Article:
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Google CEO says situation in China 'stable'

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CIOL Bureau
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CALIFORNIA, USA: Google chief executive Eric Schmidt tried to reassure the company's shareholders on Thursday, saying the company's business in China was stable following its decision two months ago to stop censoring Web search results.

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He also said that he expected the acquisition of mobile advertising company AdMob Inc. to pass regulatory muster, according to The Wall Street Journal.

Schmidt made his comment on AdMob after a shareholder asked Google executives about a media report saying Google agreed to pay a $700 million kill fee in the event it wasn't able to follow through on its agreement to buy AdMob.

While addressing the Google's annual shareholders meeting the CEO said Google has maintained its business relationships and engineering centers in China.

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“Should the Chinese government become upset with us, or become further upset with us or what have you, they do have the ability to change this outcome,” he said at the meeting which was streamed live on Google-owned YouTube, adding, “From Google's perspective we made our decision, we've implemented it, we want to continue to serve the Chinese citizens.”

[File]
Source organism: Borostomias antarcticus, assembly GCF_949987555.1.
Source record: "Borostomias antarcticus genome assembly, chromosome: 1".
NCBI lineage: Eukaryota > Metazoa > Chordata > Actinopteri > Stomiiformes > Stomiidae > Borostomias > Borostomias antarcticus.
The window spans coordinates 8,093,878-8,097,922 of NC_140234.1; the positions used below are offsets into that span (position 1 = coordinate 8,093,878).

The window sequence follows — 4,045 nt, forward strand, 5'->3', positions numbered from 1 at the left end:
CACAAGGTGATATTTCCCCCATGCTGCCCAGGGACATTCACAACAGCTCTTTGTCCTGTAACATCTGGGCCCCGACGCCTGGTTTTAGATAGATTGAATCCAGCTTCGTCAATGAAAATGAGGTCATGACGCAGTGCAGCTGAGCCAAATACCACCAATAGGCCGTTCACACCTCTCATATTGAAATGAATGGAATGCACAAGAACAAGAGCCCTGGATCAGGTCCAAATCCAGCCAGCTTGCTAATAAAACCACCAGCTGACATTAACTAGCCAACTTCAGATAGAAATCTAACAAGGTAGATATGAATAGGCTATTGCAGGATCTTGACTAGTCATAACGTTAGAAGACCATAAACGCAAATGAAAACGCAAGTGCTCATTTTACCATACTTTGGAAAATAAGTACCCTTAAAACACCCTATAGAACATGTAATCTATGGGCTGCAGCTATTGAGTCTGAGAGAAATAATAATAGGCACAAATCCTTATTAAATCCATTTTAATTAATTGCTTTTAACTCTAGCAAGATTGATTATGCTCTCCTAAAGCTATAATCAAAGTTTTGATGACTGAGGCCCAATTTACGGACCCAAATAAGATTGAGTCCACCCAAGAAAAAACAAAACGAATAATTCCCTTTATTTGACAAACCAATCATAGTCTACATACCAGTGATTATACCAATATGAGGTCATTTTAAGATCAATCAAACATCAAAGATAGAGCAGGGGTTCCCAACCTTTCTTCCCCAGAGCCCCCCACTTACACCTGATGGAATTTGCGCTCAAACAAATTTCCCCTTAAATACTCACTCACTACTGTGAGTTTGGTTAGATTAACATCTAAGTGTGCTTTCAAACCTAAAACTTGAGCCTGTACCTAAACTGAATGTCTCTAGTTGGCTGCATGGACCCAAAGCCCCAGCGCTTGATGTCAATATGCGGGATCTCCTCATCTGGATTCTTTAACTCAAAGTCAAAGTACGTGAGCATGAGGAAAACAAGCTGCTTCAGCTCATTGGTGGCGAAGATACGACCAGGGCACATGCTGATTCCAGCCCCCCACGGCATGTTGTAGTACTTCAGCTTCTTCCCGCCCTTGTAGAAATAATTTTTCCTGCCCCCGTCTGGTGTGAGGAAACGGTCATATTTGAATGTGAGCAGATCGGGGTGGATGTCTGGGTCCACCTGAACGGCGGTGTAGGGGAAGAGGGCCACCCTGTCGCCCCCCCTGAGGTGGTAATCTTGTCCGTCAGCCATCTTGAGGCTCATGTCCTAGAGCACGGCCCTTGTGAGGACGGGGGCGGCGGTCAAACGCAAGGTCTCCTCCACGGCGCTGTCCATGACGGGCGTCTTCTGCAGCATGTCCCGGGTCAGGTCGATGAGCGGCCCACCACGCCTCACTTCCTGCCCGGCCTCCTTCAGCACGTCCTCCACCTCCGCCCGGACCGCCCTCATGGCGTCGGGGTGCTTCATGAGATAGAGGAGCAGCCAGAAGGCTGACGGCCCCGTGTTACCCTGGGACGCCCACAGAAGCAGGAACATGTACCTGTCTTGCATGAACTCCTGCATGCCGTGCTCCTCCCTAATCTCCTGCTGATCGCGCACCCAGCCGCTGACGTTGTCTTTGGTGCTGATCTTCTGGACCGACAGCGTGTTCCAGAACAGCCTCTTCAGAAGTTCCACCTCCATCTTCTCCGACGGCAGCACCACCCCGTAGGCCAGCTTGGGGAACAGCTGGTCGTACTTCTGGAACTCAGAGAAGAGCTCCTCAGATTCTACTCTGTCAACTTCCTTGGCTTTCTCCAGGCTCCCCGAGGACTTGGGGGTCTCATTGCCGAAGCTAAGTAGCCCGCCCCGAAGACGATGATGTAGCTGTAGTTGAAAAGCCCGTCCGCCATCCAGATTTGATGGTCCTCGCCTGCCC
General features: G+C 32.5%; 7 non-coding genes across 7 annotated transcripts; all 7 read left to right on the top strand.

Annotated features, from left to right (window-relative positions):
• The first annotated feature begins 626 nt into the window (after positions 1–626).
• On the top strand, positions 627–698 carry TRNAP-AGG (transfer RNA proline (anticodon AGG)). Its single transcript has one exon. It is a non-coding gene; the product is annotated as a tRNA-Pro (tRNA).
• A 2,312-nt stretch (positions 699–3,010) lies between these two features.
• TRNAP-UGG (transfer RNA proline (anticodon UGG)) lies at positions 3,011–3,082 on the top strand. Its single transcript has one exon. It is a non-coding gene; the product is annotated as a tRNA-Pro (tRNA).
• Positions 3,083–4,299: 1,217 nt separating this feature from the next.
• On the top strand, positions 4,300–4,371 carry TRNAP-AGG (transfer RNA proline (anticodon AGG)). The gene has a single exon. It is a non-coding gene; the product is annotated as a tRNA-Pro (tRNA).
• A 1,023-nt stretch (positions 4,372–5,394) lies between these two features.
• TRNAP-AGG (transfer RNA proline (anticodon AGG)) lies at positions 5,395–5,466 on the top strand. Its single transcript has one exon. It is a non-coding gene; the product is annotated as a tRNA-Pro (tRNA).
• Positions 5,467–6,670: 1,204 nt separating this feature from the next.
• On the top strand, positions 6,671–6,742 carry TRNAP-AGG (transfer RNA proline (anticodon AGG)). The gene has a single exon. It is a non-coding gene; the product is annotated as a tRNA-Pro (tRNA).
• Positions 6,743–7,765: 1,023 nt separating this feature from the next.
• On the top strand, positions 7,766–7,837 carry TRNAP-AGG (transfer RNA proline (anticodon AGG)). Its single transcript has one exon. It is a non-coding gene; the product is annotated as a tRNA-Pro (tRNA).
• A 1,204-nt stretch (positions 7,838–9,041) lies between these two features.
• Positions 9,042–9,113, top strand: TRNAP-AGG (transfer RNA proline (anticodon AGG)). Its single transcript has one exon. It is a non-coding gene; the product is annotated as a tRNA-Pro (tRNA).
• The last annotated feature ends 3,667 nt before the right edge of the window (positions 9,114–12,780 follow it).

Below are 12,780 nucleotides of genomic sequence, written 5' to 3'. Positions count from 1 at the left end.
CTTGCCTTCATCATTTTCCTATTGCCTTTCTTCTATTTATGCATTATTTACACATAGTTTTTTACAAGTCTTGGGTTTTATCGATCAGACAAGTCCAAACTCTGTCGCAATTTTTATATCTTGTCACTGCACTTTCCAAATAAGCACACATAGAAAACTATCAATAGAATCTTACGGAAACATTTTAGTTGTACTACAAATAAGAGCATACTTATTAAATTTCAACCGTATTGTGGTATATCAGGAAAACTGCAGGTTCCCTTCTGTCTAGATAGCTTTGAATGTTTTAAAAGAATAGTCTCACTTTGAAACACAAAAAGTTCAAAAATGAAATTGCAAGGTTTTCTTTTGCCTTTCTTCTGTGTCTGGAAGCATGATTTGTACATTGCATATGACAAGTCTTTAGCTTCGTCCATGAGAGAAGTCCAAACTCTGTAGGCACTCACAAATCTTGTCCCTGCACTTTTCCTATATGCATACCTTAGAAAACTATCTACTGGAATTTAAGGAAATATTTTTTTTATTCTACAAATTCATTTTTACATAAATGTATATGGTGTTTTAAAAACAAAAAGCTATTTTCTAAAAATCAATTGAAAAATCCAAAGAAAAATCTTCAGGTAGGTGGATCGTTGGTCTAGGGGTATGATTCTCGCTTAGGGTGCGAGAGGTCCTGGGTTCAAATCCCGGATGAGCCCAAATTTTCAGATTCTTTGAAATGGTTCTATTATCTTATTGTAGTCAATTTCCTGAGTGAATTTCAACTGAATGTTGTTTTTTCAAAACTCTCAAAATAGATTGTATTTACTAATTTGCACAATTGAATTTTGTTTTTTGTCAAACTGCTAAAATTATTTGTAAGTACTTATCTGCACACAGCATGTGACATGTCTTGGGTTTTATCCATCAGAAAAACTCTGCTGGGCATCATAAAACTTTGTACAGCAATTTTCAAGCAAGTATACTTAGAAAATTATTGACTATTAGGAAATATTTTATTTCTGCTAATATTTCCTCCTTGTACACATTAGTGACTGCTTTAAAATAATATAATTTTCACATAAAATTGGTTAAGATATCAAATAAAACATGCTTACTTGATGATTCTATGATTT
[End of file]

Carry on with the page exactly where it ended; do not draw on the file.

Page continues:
Recently, Google had shut its mainland Chinese-language portal following a rift with the Chinese authorities over censorship. The search giant had also alleged that it and a number of other companies had been targeted by sophisticated China-based cyberattacks.

Meanwhile, according to a Reuters report, the US has said that Internet freedom is a dimension of the country's pursuit of freedom of expression. State Department spokesman P.J. Crowley made this comment on the backdrop of a formal dialogue on human rights between the United States and China which resumed in Washington on Thursday after a two-year hiatus.

“Rule of law, religious freedom, freedom of expression, labor rights and other human rights issues of concern will be raised over a two-day period," said Crowley, adding, “Internet freedom is a dimension of our pursuit of freedom of expression.”

However, he said he was unsure whether the Google issue would be raised but wouldn't be surprised if it did come up.

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